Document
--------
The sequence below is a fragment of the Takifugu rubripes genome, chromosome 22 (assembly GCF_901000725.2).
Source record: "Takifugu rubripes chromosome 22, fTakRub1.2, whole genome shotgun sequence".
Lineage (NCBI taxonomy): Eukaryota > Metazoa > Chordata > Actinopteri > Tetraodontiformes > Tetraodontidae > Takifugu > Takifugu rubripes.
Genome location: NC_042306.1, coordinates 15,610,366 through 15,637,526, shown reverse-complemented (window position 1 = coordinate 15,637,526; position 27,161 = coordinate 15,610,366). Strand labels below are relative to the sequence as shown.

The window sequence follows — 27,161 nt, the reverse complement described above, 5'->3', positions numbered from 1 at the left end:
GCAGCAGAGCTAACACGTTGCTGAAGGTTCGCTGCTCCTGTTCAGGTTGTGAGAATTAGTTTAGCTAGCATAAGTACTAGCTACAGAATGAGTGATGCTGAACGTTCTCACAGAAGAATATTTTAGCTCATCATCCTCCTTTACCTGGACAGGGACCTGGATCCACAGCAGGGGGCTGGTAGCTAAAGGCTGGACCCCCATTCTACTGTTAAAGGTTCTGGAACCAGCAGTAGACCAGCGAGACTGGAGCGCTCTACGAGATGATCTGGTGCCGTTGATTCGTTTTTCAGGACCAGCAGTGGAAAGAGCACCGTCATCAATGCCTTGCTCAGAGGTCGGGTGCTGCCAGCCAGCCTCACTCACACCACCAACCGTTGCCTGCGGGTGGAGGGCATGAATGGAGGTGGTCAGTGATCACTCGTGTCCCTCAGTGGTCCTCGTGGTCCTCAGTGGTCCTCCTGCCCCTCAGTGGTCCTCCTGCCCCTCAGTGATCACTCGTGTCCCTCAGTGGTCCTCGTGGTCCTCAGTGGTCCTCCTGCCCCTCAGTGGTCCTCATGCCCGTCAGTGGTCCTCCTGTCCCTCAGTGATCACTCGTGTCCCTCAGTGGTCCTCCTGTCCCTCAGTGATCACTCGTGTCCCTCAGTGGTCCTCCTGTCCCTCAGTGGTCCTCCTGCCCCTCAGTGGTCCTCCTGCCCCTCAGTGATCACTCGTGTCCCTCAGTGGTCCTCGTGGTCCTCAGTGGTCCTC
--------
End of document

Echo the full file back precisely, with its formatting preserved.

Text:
The sequence below is a fragment of the Takifugu rubripes genome, chromosome 22 (assembly GCF_901000725.2).
Source record: "Takifugu rubripes chromosome 22, fTakRub1.2, whole genome shotgun sequence".
Lineage (NCBI taxonomy): Eukaryota > Metazoa > Chordata > Actinopteri > Tetraodontiformes > Tetraodontidae > Takifugu > Takifugu rubripes.
Genome location: NC_042306.1, coordinates 15,610,366 through 15,637,526, shown reverse-complemented (window position 1 = coordinate 15,637,526; position 27,161 = coordinate 15,610,366). Strand labels below are relative to the sequence as shown.

The window sequence follows — 27,161 nt, the reverse complement described above, 5'->3', positions numbered from 1 at the left end:
GCAGCAGAGCTAACACGTTGCTGAAGGTTCGCTGCTCCTGTTCAGGTTGTGAGAATTAGTTTAGCTAGCATAAGTACTAGCTACAGAATGAGTGATGCTGAACGTTCTCACAGAAGAATATTTTAGCTCATCATCCTCCTTTACCTGGACAGGGACCTGGATCCACAGCAGGGGGCTGGTAGCTAAAGGCTGGACCCCCATTCTACTGTTAAAGGTTCTGGAACCAGCAGTAGACCAGCGAGACTGGAGCGCTCTACGAGATGATCTGGTGCCGTTGATTCGTTTTTCAGGACCAGCAGTGGAAAGAGCACCGTCATCAATGCCTTGCTCAGAGGTCGGGTGCTGCCAGCCAGCCTCACTCACACCACCAACCGTTGCCTGCGGGTGGAGGGCATGAATGGAGGTGGTCAGTGATCACTCGTGTCCCTCAGTGGTCCTCGTGGTCCTCAGTGGTCCTCCTGCCCCTCAGTGGTCCTCCTGCCCCTCAGTGATCACTCGTGTCCCTCAGTGGTCCTCGTGGTCCTCAGTGGTCCTCCTGCCCCTCAGTGGTCCTCATGCCCGTCAGTGGTCCTCCTGTCCCTCAGTGATCACTCGTGTCCCTCAGTGGTCCTCCTGTCCCTCAGTGATCACTCGTGTCCCTCAGTGGTCCTCCTGTCCCTCAGTGGTCCTCCTGCCCCTCAGTGGTCCTCCTGCCCCTCAGTGATCACTCGTGTCCCTCAGTGGTCCTCGTGGTCCTCAGTGGTCCTC